Three things you need to know from Raiders’ 27-10 loss to Washington

Three things you need to know from Raiders’ 27-10 loss to Washington

LANDOVER, Md. – Three things you need to know about the Raiders’ 27-10 loss to the Washington football club:

1. Raiders eat ‘humble pie’

The Silver and Black were riding high after two dominant showings to start the season. That produced positive press clippings claiming the Raiders might have the league’s best offense and a real shot to win the AFC.

Everything went wrong against Washington, as the Raiders got outplayed and outcoached in every phase.

“This was one of those games that will wake you up,” edge rusher Khalil Mack said. “They served us some humble pie.”

The Raiders were honest about the fact they got their butts kicked. They gave credit to Washington, and admitted they didn’t play up to their high standard.

The hope is that it’s an aberration, not the start of a trend. The Raiders remained confident even in defeat, knowing they must play better to beat a tough Denver team on the road next week.

2. Third-down disaster

The Raiders offense faced 11 third downs on Sunday. They didn’t convert a single one. True story. That seems impossible given the level of offensive talent, but Oakland never earned a first down. That stat, more than any other in the box score, explains just how bad things got for a normally dynamic unit.

Head coach Jack Del Rio was beside himself looking at that stat. Derek Carr said that was the main problem with his unit.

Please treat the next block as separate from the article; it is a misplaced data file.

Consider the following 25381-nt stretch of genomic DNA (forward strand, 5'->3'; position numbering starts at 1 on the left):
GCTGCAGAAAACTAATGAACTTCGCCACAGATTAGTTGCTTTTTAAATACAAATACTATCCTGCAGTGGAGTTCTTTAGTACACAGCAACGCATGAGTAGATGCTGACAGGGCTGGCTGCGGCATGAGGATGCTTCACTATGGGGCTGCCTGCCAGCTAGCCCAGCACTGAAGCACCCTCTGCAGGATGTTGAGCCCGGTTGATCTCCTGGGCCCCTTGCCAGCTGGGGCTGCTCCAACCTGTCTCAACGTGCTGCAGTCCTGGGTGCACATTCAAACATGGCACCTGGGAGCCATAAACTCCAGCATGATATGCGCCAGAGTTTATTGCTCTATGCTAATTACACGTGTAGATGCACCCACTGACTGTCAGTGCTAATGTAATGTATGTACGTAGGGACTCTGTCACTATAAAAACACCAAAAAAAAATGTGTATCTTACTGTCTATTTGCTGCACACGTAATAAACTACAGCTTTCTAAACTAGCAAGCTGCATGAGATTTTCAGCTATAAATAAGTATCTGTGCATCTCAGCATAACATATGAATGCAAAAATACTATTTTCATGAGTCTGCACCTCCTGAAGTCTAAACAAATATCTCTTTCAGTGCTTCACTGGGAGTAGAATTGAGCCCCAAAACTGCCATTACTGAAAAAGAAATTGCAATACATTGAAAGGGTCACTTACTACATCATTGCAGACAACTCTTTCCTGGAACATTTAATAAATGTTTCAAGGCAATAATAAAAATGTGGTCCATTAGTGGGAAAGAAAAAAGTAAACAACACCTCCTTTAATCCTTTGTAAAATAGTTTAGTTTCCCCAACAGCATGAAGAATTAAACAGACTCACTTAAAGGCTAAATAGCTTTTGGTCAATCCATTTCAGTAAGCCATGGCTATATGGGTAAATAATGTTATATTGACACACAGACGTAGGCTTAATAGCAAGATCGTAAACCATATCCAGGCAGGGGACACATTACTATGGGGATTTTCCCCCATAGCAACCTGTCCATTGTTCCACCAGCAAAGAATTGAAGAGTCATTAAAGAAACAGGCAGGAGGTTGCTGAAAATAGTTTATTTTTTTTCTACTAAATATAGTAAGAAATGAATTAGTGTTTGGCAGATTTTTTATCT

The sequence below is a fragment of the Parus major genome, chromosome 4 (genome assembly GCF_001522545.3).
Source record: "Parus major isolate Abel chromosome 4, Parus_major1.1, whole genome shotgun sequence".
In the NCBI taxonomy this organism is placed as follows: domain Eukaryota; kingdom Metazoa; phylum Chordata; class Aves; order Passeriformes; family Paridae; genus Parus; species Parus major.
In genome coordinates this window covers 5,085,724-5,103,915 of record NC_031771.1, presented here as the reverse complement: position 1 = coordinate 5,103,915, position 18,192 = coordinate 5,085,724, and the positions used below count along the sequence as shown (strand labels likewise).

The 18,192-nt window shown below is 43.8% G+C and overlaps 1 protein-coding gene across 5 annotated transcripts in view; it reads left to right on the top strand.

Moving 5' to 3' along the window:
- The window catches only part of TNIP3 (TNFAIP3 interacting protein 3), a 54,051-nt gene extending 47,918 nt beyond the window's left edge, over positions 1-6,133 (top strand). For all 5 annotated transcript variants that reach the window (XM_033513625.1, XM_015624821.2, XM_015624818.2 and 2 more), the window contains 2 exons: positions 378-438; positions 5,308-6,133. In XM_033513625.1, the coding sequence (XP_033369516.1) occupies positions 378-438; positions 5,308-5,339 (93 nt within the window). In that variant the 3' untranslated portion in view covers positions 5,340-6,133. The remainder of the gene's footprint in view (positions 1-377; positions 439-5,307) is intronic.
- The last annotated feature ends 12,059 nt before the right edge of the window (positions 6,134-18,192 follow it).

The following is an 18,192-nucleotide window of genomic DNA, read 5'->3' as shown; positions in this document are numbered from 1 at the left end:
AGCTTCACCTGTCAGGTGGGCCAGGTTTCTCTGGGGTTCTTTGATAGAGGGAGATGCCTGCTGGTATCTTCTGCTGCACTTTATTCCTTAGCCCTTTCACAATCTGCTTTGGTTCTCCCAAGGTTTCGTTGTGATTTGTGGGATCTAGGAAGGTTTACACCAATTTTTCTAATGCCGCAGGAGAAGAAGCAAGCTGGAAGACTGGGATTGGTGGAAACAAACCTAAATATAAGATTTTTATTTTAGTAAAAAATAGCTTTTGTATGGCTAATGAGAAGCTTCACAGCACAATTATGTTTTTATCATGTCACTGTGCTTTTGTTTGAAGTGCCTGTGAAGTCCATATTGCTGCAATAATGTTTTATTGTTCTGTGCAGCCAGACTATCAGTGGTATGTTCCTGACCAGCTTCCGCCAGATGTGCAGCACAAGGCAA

“That’s not good. It sucked,” Carr said. “Getting off on third down, for a defense it gives them life. For the other offense, it’s joyful. It really is. We did not do a good job executing on third down, obviously. That just sucked. There’s no other word for it.”

It’s safe to call that stat an outlier. The Raiders converted 54 percent of their third downs over the first two games, before laying an egg in the nation’s capital.

3. Bullied up front

The Raiders might have the best offensive line in football. The front five didn’t play like that on Sunday night. Typically steady guys had an off night. Donald Penn was penalized. Marshall Newhouse struggled in pass protection. Even Kelechi Osemele was off. The Raiders struggled on the ground, and didn’t give Carr much time to get going. He was sacked four times on the night.

The offensive line makes the Raiders offense go. When it’s not right, the attack stalls out. Other teams will use this game film against the Raiders. That’s why the line has to get right in a hurry and put a bad day in the rearview.

“We have to keep practicing and get things fixed because people will watch this tape,” Osemele said. “We’ll go back to the drawing board and be more prepared next time.”

Quarterback drafted by Jon Gruden in 2008 signs with Raiders


Quarterback drafted by Jon Gruden in 2008 signs with Raiders

Raiders head coach Jon Gruden had a hand in drafting Josh Johnson a decade ago. The agile quarterback and Oakland native was a Tampa Bay’s fifth-round pick in 2008, Gruden’s last year as Buccaneers coach.

The pair will reunite in Johnson’s hometown. The well-traveled quarterback signed with the Raiders on Monday, the team announced.

Johnson will compete with Connor Cook to backup starter Derek Carr, and brings a veteran’s influence to the position group. It likely spells the end of EJ Manuel’s short tenure in silver and black. The strong-armed former first-round pick, who started one game last season, remains a free agent after a year with the Raiders.